NATO rolls out red carpet for Russia
Russian president Dmitry Medvedev arrived at the summit of the former Cold War military alliance to leaders welcoming him with open arms.
Leaders on both sides seemed to indicate they plan to co-operate, after NATO-Russia talks they hailed as “historic”.
“Today marks a true fresh start in NATO-Russia relations,” NATO Secretary General Anders Fogh Rasmussen said.
“It spells out our desire to pursue a strategic partnership. It means we have overcome the difficulties of the past,” Russian President Dmitry Medvedev added.
Missile defense plans under the Bush White House provoked the most serious rift between Russia and NATO since the Cold War. Now the Alliance wants Russia to join in – but Russia wants more than just sweet words.
“We have agreed with our NATO partners that we will pursue dialogue on the European ABM. Our main guide here should be that our participation ought to be equal and I will stress this – it can only be as partners,” Medvedev said. “No other form of participation for the sake of appearance is acceptable. Either we participate fully – we exchange information, take part in decision-making – or we do not participate at all.”
The US reset of relations with Russia has brought NATO to woo Moscow; once the great enemy, but now courted as a key potential ally.
“Together we've worked hard to reset the relationship between the US and Russia which has led to concrete benefits for both our nations. Now we are also resetting the NATO-Russia relationship. We see Russia as a partner, not an adversary,” US president Barack Obama said.
Russia and NATO have reiterated common challenges to be fought – from the spread of weapons of mass destruction to terrorism.
Russia has pledged more help to NATO in Afghanistan, with transport access and more resources to fight narcotics there, and, for the first time, in Pakistan.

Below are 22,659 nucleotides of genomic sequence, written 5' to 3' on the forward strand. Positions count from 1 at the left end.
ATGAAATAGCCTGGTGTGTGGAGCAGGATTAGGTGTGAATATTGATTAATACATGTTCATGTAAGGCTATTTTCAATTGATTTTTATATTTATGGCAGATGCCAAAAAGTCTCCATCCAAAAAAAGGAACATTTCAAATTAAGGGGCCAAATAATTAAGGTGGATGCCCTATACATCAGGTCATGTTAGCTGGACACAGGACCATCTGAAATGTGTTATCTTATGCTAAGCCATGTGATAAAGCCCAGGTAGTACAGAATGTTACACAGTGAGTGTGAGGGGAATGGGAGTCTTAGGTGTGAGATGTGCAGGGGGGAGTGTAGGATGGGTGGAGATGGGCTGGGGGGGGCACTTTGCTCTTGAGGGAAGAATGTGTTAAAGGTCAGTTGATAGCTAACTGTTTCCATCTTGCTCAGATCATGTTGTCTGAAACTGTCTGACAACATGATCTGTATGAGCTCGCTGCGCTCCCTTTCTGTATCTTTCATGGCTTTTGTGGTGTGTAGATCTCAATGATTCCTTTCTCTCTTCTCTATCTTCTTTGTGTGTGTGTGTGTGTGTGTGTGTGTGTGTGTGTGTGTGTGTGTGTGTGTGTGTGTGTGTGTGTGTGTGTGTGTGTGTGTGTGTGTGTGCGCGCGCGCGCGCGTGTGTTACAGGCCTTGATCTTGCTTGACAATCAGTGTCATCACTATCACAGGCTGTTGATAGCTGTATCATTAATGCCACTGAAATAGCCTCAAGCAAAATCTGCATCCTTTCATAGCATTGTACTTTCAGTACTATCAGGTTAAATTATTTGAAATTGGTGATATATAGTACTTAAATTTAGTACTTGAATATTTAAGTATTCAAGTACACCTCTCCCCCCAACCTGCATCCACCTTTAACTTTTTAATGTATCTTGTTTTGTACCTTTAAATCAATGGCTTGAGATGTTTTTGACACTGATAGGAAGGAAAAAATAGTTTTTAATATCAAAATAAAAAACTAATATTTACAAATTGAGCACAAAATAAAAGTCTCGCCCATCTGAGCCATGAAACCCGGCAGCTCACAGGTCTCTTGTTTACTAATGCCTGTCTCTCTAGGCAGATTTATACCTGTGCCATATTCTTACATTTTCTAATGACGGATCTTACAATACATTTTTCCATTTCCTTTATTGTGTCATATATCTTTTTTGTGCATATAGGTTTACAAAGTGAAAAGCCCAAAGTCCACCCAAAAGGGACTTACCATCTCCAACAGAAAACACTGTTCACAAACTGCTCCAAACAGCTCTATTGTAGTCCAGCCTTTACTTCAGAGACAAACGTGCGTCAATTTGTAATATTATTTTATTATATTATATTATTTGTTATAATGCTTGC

Despite all the warm words, there are still differences – notably regarding the South Ossetian conflict over two years ago. In 2008 NATO backed Georgia, which Russian forces were forced to fight after the South Ossetian civilian population came under Georgia’s military attack.
And while NATO seeks new purpose and allies, others say the Alliance belongs in the past.
“How should this alliance be used and against whom? If at all? The major problem for NATO – and of course what it does politically and militarily – is that it reinforces, at least for the time being, the imbalance between the US and European NATO member states,” says political analyst Thomas Klau.
Perhaps there is no better example of the international discontent over NATO and its policies than on the streets of Lisbon, where citizens have come from all over Europe to protest the alliance and the goals being set at its summit.
“What we have is a very powerful military alliance with no democratic accountability. The leaders announcing their statement, no parliament is going to get a chance to vote on it, and as a result, everyone’s military expenditure is going to go up,” said British MP Jeremy Corbyn. “The message is entirely wrong. NATO is out of date and out of time. We need a world of peace and justice, not one preparing for yet more wars.”
And after introducing a new strategic concept at the summit, NATO’s challenge now is to turn that concept into reality – where top on the list is forging a lasting partnership with Russia.